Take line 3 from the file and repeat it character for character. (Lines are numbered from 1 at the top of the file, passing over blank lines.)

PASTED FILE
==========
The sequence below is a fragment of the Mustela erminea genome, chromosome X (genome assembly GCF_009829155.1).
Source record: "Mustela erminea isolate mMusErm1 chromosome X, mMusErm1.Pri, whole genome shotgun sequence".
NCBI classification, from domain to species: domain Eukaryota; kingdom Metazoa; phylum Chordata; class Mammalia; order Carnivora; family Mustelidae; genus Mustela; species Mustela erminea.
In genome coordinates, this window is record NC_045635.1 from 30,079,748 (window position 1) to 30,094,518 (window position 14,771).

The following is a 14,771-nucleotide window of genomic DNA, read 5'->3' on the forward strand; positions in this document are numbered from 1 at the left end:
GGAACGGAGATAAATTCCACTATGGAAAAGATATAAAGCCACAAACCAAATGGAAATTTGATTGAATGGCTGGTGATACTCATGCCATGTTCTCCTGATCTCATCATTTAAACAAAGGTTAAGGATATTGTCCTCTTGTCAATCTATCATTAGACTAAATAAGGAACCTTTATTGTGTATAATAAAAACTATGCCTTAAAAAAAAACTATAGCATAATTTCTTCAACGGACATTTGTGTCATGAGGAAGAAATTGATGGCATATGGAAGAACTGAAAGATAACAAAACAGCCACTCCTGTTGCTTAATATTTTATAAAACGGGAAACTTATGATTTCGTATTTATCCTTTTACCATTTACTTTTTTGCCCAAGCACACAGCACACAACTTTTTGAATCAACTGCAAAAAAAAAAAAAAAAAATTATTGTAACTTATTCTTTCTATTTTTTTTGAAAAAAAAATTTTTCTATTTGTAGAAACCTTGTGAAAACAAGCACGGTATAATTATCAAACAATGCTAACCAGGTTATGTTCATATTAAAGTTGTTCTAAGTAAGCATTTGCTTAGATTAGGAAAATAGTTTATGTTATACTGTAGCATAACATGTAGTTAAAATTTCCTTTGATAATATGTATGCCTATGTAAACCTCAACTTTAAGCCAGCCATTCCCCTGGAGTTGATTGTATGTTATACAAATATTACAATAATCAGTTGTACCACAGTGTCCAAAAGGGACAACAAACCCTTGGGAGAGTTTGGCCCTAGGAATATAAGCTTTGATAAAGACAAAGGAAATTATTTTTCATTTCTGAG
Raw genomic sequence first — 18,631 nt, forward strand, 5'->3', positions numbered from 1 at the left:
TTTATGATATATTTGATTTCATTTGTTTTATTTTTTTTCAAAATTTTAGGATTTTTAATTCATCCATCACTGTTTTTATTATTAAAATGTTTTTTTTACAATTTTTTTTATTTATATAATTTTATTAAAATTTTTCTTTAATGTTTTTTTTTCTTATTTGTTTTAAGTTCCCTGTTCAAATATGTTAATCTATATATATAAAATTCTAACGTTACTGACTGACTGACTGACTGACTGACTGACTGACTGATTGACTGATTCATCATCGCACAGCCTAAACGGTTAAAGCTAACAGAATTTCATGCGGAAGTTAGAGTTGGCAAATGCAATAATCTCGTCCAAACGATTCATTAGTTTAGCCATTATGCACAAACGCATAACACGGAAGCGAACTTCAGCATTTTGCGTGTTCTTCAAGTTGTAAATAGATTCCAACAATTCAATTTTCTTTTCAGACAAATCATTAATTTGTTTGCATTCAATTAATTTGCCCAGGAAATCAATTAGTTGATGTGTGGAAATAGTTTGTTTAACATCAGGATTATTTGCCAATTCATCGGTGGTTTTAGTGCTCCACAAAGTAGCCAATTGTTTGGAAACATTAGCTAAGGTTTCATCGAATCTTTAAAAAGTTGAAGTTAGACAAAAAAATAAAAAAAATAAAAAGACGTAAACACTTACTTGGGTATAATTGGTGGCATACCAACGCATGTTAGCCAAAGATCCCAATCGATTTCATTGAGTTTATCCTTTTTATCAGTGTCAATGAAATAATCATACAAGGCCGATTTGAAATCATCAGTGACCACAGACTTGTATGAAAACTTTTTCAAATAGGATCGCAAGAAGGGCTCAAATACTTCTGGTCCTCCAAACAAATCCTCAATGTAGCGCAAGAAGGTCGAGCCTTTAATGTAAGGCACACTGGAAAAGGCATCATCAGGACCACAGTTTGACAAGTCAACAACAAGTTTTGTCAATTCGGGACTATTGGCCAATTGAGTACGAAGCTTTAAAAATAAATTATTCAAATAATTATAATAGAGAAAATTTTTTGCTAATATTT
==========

NCBI classification, from domain to species: domain Eukaryota; kingdom Metazoa; phylum Chordata; class Mammalia; order Carnivora; family Mustelidae; genus Mustela; species Mustela erminea.